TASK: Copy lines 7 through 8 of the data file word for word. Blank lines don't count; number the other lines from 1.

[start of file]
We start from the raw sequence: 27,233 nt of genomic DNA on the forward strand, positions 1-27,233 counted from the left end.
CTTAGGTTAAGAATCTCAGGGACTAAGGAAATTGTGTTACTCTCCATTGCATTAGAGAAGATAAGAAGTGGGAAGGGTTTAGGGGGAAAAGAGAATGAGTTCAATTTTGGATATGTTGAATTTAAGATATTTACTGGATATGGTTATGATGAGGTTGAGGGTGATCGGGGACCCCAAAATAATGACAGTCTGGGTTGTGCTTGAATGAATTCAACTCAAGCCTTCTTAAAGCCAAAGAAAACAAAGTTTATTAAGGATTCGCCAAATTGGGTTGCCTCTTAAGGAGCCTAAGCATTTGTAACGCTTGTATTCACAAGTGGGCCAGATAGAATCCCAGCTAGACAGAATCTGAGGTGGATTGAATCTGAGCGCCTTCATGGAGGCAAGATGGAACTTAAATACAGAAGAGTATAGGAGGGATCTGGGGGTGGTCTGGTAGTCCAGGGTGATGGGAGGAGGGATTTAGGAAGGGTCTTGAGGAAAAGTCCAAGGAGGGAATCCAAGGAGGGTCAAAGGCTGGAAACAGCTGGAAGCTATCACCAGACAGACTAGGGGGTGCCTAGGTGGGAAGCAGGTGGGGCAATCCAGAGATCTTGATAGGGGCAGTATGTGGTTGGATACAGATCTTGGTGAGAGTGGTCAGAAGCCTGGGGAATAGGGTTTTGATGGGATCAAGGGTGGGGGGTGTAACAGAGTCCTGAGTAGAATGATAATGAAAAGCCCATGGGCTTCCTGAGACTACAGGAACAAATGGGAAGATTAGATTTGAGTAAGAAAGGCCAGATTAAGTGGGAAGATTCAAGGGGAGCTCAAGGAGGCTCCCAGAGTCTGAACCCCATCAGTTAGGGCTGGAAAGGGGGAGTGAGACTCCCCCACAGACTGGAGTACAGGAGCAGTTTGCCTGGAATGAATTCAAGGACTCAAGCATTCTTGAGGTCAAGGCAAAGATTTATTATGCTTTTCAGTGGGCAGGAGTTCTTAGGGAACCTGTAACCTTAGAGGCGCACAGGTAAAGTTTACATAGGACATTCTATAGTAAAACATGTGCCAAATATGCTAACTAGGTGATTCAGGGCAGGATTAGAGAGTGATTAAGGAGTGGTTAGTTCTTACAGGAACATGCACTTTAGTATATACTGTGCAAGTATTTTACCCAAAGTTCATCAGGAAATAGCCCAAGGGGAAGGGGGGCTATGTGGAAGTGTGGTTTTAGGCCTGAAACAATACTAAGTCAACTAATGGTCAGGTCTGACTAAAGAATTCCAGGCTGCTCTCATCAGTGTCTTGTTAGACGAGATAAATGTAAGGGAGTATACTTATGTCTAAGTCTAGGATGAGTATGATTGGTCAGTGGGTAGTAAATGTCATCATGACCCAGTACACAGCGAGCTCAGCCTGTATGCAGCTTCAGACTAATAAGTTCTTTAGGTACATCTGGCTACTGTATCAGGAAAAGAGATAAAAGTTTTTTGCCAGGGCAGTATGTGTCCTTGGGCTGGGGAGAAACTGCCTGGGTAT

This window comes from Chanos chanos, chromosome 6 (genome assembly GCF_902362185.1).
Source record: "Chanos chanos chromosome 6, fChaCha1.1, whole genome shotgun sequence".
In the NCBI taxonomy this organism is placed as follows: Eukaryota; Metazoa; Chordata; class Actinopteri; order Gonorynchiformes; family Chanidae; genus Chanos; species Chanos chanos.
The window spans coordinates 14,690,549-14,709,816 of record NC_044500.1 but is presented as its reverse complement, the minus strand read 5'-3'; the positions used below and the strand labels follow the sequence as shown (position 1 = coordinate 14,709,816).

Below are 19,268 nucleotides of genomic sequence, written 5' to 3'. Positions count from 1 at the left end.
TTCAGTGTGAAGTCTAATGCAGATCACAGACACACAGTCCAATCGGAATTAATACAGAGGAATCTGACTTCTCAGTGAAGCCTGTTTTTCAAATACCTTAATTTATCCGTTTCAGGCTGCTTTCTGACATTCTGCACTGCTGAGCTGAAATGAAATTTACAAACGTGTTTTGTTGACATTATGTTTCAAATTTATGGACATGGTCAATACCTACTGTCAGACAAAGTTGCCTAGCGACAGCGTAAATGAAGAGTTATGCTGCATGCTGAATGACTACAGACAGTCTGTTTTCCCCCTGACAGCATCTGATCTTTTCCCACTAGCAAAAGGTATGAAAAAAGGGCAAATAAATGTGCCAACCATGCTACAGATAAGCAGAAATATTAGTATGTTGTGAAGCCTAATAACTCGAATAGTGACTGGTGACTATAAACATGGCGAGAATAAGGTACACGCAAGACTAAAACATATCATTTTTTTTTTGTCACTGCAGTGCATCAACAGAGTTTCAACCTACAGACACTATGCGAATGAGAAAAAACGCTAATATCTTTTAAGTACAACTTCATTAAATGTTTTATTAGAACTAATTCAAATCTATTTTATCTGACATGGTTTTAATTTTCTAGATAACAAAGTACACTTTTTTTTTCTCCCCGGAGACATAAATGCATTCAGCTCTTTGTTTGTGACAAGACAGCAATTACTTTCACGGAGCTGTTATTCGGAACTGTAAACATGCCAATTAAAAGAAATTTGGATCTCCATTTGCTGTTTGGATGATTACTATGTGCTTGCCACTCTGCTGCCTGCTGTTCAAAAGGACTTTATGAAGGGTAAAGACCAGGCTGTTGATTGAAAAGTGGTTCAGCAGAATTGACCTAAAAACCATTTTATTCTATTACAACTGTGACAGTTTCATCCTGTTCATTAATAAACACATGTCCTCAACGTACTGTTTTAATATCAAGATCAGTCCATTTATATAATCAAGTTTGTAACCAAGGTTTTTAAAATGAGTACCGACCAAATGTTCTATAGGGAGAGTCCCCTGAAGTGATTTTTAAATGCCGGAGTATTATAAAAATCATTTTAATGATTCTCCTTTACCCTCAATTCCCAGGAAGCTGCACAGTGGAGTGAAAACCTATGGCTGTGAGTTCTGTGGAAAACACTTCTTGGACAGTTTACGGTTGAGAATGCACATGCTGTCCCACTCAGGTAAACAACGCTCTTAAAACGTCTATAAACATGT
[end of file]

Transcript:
Below are 19,268 nucleotides of genomic sequence, written 5' to 3'. Positions count from 1 at the left end.
TTCAGTGTGAAGTCTAATGCAGATCACAGACACACAGTCCAATCGGAATTAATACAGAGGAATCTGACTTCTCAGTGAAGCCTGTTTTTCAAATACCTTAATTTATCCGTTTCAGGCTGCTTTCTGACATTCTGCACTGCTGAGCTGAAATGAAATTTACAAACGTGTTTTGTTGACATTATGTTTCAAATTTATGGACATGGTCAATACCTACTGTCAGACAAAGTTGCCTAGCGACAGCGTAAATGAAGAGTTATGCTGCATGCTGAATGACTACAGACAGTCTGTTTTCCCCCTGACAGCATCTGATCTTTTCCCACTAGCAAAAGGTATGAAAAAAGGGCAAATAAATGTGCCAACCATGCTACAGATAAGCAGAAATATTAGTATGTTGTGAAGCCTAATAACTCGAATAGTGACTGGTGACTATAAACATGGCGAGAATAAGGTACACGCAAGACTAAAACATATCATTTTTTTTTTGTCACTGCAGTGCATCAACAGAGTTTCAACCTACAGACACTATGCGAATGAGAAAAAACGCTAATATCTTTTAAGTACAACTTCATTAAATGTTTTATTAGAACTAATTCAAATCTATTTTATCTGACATGGTTTTAATTTTCTAGATAACAAAGTACACTTTTTTTTTCTCCCCGGAGACATAAATGCATTCAGCTCTTTGTTTGTGACAAGACAGCAATTACTTTCACGGAGCTGTTATTCGGAACTGTAAACATGCCAATTAAAAGAAATTTGGATCTCCATTTGCTGTTTGGATGATTACTATGTGCTTGCCACTCTGCTGCCTGCTGTTCAAAAGGACTTTATGAAGGGTAAAGACCAGGCTGTTGATTGAAAAGTGGTTCAGCAGAATTGACCTAAAAACCATTTTATTCTATTACAACTGTGACAGTTTCATCCTGTTCATTAATAAACACATGTCCTCAACGTACTGTTTTAATATCAAGATCAGTCCATTTATATAATCAAGTTTGTAACCAAGGTTTTTAAAATGAGTACCGACCAAATGTTCTATAGGGAGAGTCCCCTGAAGTGATTTTTAAATGCCGGAGTATTATAAAAATCATTTTAATGATTCTCCTTTACCCTCAATTCCCAGGAAGCTGCACAGTGGAGTGAAAACCTATGGCTGTGAGTTCTGTGGAAAACACTTCTTGGACAGTTTACGGTTGAGAATGCACATGCTGTCCCACTCAGGTAAACAACGCTCTTAAAACGTCTATAAACATGT